Each year more than 70 million people visit local waterparks scattered across the United States. Unfortunately, not every one is guaranteed a splash-tastic time while venturing down the lazy river or free falling from a gigantic water slide.
According to statistics, drowning is the second most common cause of death among children under the age of 10. What’s more, tragedy can strike in less than two minutes after a child’s head goes under the water. That leaves very little time for parents to react. It also makes it critical to educate yourself and your young children about water safety.
The American Red Cross and the World Waterpark Safety Association have come up with some great tips on how to stay safe at waterparks. Take a look:
Learn how to swim: The biggest favor you can do for your child is to enroll him or her into swim classes prior to visiting a waterpark.
Stick to the zero depth pools: These pools have water games, sprays, and fountains with no appreciable water depth, which makes them ideal for toddler and preschoolers, who do not know how to swim.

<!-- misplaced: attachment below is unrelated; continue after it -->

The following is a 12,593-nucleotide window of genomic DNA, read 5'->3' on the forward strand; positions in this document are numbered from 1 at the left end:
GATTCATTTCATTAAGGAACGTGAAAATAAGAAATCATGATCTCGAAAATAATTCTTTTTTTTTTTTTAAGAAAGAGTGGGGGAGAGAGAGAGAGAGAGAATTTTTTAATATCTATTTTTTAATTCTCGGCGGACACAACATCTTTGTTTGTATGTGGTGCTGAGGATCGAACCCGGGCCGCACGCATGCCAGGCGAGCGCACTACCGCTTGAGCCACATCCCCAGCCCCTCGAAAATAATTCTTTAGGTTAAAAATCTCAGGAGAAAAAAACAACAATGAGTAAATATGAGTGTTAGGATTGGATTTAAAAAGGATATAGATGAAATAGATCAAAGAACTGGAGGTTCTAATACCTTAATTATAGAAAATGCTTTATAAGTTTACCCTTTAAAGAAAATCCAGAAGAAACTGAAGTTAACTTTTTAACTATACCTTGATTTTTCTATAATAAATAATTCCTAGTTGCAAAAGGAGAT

Follow age and height restrictions: Rules apply to many rides, so be prepared to find other ways to have fun if your preschooler isn’t old enough or tall enough to enjoy some of the thrill rides.
Look for Lifeguards. Be sure the area your child is playing in is well supervised by lifeguards.
Read all posted signs: Follow the rules and directions given by lifeguards. Ask questions if you are not sure about a procedure.
Pay attention to water depths: When you move from one attraction to another, note that the water depth may be different.
Life jackets: Some waterparks provide life jackets at no charge. If your child cannot swim, have him wear a Coast Guard-approved life jacket.
Use plenty of sunscreen: Apply sunscreen to all exposed skin to ensure maximum protection. In addition, consider placing a hat or sunglasses on your preschooler to prevent overexposure.